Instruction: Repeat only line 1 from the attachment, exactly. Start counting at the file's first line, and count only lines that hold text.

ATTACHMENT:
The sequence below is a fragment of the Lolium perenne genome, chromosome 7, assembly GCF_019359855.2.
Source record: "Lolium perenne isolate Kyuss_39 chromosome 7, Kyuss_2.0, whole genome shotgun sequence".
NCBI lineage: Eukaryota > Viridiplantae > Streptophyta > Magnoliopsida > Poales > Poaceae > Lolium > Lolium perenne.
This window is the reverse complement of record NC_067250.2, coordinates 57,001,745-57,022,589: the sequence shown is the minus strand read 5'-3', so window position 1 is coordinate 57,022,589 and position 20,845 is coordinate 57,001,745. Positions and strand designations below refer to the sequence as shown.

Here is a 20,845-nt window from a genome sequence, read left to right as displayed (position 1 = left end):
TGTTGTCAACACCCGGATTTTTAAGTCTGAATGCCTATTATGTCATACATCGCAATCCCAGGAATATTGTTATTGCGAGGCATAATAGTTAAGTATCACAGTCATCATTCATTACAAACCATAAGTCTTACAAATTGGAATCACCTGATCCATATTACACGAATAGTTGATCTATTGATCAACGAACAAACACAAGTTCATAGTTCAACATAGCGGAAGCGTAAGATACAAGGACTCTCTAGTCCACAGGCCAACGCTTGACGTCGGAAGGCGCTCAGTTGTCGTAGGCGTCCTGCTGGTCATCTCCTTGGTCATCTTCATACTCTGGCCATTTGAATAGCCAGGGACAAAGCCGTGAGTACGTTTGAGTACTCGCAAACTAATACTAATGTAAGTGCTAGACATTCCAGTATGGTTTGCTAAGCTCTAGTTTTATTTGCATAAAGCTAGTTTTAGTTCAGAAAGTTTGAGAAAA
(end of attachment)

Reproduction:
The sequence below is a fragment of the Lolium perenne genome, chromosome 7, assembly GCF_019359855.2.